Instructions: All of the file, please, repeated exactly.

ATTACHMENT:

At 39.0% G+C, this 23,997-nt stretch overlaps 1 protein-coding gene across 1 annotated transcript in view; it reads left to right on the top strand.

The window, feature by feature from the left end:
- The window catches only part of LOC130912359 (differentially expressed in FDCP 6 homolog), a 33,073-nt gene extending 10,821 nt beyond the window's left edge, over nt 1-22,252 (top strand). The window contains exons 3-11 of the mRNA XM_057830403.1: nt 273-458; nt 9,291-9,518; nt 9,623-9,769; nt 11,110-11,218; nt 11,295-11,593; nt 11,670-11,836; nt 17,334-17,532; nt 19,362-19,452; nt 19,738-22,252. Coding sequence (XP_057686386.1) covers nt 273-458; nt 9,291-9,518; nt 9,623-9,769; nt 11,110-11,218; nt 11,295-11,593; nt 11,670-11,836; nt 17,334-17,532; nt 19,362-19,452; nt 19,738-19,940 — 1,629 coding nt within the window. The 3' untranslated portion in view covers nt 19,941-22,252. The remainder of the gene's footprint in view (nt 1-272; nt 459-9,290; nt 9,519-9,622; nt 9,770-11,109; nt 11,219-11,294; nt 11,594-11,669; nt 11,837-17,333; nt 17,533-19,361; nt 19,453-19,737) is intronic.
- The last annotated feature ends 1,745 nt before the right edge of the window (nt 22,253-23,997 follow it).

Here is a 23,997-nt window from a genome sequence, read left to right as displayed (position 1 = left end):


At 39.0% G+C, this 23,997-nt stretch overlaps 1 protein-coding gene across 1 annotated transcript in view; it reads left to right on the top strand.

The window, feature by feature from the left end:
- The window catches only part of LOC130912359 (differentially expressed in FDCP 6 homolog), a 33,073-nt gene extending 10,821 nt beyond the window's left edge, over nt 1-22,252 (top strand). The window contains exons 3-11 of the mRNA XM_057830403.1: nt 273-458; nt 9,291-9,518; nt 9,623-9,769; nt 11,110-11,218; nt 11,295-11,593; nt 11,670-11,836; nt 17,334-17,532; nt 19,362-19,452; nt 19,738-22,252. Coding sequence (XP_057686386.1) covers nt 273-458; nt 9,291-9,518; nt 9,623-9,769; nt 11,110-11,218; nt 11,295-11,593; nt 11,670-11,836; nt 17,334-17,532; nt 19,362-19,452; nt 19,738-19,940 — 1,629 coding nt within the window. The 3' untranslated portion in view covers nt 19,941-22,252. The remainder of the gene's footprint in view (nt 1-272; nt 459-9,290; nt 9,519-9,622; nt 9,770-11,109; nt 11,219-11,294; nt 11,594-11,669; nt 11,837-17,333; nt 17,533-19,361; nt 19,453-19,737) is intronic.
- The last annotated feature ends 1,745 nt before the right edge of the window (nt 22,253-23,997 follow it).

Here is a 23,997-nt window from a genome sequence, read left to right as displayed (position 1 = left end):